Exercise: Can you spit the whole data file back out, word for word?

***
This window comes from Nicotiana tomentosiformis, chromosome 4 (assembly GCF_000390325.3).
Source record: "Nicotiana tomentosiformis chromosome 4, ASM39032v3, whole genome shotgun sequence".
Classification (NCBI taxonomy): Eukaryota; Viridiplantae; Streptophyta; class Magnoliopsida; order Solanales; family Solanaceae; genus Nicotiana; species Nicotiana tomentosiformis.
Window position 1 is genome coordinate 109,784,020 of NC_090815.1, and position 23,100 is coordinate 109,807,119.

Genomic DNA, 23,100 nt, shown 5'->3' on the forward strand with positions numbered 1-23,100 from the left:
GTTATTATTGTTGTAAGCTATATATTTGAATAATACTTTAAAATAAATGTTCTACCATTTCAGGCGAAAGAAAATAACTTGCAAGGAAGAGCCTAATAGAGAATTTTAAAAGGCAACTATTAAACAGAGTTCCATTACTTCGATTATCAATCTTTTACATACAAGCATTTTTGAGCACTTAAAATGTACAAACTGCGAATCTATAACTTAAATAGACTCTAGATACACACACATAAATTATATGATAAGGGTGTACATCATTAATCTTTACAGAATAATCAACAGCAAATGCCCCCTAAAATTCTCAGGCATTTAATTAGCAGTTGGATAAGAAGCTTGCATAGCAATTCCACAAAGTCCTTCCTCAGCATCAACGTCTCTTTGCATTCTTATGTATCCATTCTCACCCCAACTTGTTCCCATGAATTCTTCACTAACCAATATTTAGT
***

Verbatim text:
This window comes from Nicotiana tomentosiformis, chromosome 4 (assembly GCF_000390325.3).
Source record: "Nicotiana tomentosiformis chromosome 4, ASM39032v3, whole genome shotgun sequence".
Classification (NCBI taxonomy): Eukaryota; Viridiplantae; Streptophyta; class Magnoliopsida; order Solanales; family Solanaceae; genus Nicotiana; species Nicotiana tomentosiformis.
Window position 1 is genome coordinate 109,784,020 of NC_090815.1, and position 23,100 is coordinate 109,807,119.

Genomic DNA, 23,100 nt, shown 5'->3' on the forward strand with positions numbered 1-23,100 from the left:
GTTATTATTGTTGTAAGCTATATATTTGAATAATACTTTAAAATAAATGTTCTACCATTTCAGGCGAAAGAAAATAACTTGCAAGGAAGAGCCTAATAGAGAATTTTAAAAGGCAACTATTAAACAGAGTTCCATTACTTCGATTATCAATCTTTTACATACAAGCATTTTTGAGCACTTAAAATGTACAAACTGCGAATCTATAACTTAAATAGACTCTAGATACACACACATAAATTATATGATAAGGGTGTACATCATTAATCTTTACAGAATAATCAACAGCAAATGCCCCCTAAAATTCTCAGGCATTTAATTAGCAGTTGGATAAGAAGCTTGCATAGCAATTCCACAAAGTCCTTCCTCAGCATCAACGTCTCTTTGCATTCTTATGTATCCATTCTCACCCCAACTTGTTCCCATGAATTCTTCACTAACCAATATTTAGT